Paul F. Olson wrote his first “novel” when he was in second grade. The epic work told the story of a gang of talking raccoons. Hand-printed on lined notebook paper, it ran nearly a page-and-a-half and included original artwork, in crayon, of the main characters carrying some undetermined item (a slab of sheet metal, perhaps?) out of the local dump. It was far from an auspicious beginning, but it was a beginning nevertheless. From that day on, Olson wrote more or less non-stop, churning out stories, poems, and assorted other bits of nonsense – a practice that continues today, some forty-five years later.
Growing up on Mackinac Island, Michigan, Olson took advantage of every extracurricular activity available at his tiny high school. The rather limited options included a school paper, which he edited for three years. At the same time, his creative writing ambitions were growing, and he began trying to sell some of his short stories, without success. During his senior year he wrote the first draft of a 380-page horror novel which taught him a little bit about the craft of storytelling, a lot about what not to do, and best of all, still makes a fine doorstop to this very day.
In his early twenties he finally made his first sale, when David B. Silva purchased the short story “The Visitor” for The Horror Show, a magazine that, like Olson’s career, was still in its infancy. Over the next few months the two men struck up a friendship, which led to many letters, huge long-distance phone bills, several trips to World Fantasy Conventions and many other fine and thrilling adventures.
From 1987 to 1989 Olson published a non-fiction trade magazine called Horrorstruck: The World of Dark Fantasy, designed for horror fans, writers, editors, artists and other professionals. The bimonthly publication grew quickly and was nominated for several major awards.
While Olson was producing Horrorstruck, other things were happening at a rapid pace, including the publication of more short stories, the sale of the Olson-Silva ghost story anthology Post Mortem to St. Martin’s Press, and the sale of Olson’s vampire novel Night Prophets to New American Library. Something had to give, and Olson reluctantly decided to fold the magazine to put more effort into his writing.
Over the next few years the anthology and novel were published and a second Olson-Silva anthology, Dead End: City Limits, appeared from St. Martin’s. It was around that time that the “horror bubble” began to burst and the economics of publishing started to change. In short, things were getting tougher for new and midlist writers of every stripe – and really tough for those trying to build careers in horror. The fiscal realities forced Olson to abandon his full-time writing career and head back into the bland workaday world. Living in the suburbs of Chicago at the time, he was fortunate to land a marketing job at a performing arts center, allowing him to keep his hand in writing and other creative endeavors, while simultaneously indulging his love of live theater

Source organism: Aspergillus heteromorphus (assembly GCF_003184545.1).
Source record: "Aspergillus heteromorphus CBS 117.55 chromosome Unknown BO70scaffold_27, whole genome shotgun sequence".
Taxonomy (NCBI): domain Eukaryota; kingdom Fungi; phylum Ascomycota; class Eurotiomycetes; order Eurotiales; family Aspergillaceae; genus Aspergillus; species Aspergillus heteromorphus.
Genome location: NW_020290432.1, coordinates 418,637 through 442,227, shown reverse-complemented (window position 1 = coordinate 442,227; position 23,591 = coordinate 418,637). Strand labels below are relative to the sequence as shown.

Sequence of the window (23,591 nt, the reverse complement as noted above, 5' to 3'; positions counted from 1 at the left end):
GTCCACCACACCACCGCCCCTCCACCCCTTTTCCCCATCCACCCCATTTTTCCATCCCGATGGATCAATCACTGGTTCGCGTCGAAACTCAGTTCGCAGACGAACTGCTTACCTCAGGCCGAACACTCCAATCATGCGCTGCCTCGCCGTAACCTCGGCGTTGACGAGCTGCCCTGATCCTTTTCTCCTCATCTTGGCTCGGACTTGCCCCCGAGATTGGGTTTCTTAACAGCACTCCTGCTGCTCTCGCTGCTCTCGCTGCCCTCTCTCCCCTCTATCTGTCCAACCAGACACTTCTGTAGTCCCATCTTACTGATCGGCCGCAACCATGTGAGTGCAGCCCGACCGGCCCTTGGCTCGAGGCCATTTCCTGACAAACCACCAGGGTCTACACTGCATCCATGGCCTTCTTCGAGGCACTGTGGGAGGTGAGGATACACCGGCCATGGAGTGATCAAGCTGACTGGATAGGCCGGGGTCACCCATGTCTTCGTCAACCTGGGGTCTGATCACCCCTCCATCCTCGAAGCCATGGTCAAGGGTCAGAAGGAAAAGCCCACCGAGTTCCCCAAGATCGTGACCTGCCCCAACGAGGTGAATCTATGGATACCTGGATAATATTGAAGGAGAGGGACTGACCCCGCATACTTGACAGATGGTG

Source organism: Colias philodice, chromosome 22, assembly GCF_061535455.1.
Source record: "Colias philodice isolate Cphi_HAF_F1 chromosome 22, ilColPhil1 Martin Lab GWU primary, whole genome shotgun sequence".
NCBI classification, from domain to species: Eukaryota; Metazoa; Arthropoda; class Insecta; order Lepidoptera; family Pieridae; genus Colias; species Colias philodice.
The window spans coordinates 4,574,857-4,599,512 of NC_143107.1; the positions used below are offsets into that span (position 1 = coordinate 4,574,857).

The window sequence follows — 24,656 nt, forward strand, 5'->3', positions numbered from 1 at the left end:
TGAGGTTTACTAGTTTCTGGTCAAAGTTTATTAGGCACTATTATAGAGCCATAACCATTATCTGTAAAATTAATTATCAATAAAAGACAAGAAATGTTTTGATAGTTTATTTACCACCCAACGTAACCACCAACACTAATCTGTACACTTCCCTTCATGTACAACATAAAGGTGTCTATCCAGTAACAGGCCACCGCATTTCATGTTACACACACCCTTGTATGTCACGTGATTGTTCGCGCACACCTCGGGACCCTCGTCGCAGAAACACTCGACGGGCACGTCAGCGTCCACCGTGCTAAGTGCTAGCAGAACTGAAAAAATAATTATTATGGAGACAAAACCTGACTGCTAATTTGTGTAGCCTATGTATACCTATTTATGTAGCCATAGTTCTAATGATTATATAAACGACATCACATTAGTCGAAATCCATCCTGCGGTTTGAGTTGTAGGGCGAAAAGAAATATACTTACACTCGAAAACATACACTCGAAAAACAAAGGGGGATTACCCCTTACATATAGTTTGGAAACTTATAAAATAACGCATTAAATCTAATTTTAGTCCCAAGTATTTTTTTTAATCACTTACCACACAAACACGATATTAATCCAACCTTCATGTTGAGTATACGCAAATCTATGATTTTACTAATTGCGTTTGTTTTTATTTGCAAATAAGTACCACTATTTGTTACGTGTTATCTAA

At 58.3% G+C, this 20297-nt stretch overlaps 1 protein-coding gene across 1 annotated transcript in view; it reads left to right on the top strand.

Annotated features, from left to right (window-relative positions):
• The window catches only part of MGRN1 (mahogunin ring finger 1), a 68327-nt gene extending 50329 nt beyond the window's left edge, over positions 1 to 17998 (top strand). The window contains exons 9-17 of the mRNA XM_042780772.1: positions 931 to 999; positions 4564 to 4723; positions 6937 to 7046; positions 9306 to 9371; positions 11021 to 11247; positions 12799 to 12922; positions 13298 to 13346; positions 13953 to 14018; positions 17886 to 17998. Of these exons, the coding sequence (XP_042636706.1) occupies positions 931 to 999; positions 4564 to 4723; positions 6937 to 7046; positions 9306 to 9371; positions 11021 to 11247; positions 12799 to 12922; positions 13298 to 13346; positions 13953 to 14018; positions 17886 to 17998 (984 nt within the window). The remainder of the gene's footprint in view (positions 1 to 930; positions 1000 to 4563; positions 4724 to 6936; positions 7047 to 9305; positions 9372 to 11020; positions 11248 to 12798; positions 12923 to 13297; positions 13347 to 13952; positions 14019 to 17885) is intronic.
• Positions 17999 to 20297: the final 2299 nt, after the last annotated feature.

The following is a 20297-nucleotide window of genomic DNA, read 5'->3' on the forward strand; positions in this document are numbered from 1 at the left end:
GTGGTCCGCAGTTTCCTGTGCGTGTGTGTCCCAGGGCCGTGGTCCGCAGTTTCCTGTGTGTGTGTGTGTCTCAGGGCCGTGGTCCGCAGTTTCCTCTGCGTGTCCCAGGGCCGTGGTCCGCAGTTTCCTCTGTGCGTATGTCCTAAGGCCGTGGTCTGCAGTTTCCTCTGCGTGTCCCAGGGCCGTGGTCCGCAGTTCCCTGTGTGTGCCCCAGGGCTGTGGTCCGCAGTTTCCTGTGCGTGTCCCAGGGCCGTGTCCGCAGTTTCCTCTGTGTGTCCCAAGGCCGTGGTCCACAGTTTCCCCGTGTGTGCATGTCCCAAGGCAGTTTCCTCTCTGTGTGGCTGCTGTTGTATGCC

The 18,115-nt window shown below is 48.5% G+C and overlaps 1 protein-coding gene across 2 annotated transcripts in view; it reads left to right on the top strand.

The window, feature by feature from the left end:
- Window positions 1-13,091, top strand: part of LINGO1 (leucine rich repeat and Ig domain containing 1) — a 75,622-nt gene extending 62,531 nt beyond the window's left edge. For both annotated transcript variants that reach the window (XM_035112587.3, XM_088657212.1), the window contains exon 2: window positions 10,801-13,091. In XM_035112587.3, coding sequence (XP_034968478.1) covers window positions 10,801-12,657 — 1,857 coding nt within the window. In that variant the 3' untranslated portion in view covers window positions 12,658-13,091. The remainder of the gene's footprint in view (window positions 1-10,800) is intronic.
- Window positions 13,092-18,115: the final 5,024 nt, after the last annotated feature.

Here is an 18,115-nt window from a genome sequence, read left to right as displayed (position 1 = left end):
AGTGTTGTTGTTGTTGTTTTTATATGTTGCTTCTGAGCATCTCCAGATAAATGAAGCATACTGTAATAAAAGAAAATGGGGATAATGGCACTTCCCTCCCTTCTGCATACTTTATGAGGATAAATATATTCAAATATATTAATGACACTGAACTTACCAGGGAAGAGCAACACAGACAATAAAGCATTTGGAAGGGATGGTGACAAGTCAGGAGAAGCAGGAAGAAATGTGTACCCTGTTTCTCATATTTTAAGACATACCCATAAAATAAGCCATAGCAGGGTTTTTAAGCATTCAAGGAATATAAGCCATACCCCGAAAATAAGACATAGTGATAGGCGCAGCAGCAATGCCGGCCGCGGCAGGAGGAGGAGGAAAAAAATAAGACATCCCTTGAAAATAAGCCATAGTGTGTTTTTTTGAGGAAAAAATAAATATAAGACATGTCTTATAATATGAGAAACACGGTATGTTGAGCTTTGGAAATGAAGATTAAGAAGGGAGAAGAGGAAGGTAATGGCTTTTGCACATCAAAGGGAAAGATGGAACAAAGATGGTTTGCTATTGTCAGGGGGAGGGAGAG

In the mid-1990s Olson was able to fulfill his longtime dream of returning to Michigan’s Upper Peninsula, and finally found a way to put all that high school journalism experience to work, when he took the job of editor at the Pioneer-Tribune, a weekly newspaper in the small town of Manistique. After two years he was lured away to become news director at the local AM radio station, but eventually returned to the Pioneer-Tribune, where he remained for a dozen more years.
After several years of working independently, Olson and Silva teamed up once again in 1997, when they launched Hellnotes, a weekly newsletter for horror fans and professionals. Initially distributed in three formats – e-mail, fax, and a hardcopy print edition – the newsletter was eventually transformed into an e-mail-only publication. Olson contributed many news items and other blurbs to Hellnotes, although his major contributions were the weekly editorials, which could best be described as “eclectic,” covering a wide range of topics related to horror, publishing, writing, and creativity in general. After five years, exhaustion led Olson and Silva to turn the newsletter over to new management, but through the twists and turns of fate it eventually found its way back into the capable hands of Silva, who turned the newsletter into a Web-based news site, which he continued to edit until shortly before his death in 2013.
In early 2012, after penning more than 24,000 news stories, editorials and other journalistic pieces, Olson decided it was time at last to leave his newspaper job, restore his soul, refresh his imagination, and rededicate himself to fiction. He published the dark suspense novel Alexander’s Song as an e-book and completed “Bloodybones,” a 36,000-word novella, which went on to be published (along with a number of his earlier tales) in a short story collection called Whispered Echoes, available from Cemetery Dance Publications. He also joined with Richard Chizmar and Brian James Freeman of Cemetery Dance to edit Better Weird, an anthology featuring some of horror’s biggest names paying tribute to Silva’s memory through stories and short personal essays.
The father of adult twin daughters, Olson currently lives in the small town of Brimley, Michigan, not far from the shores of Lake Superior, where he divides his time between writing and community volunteer work.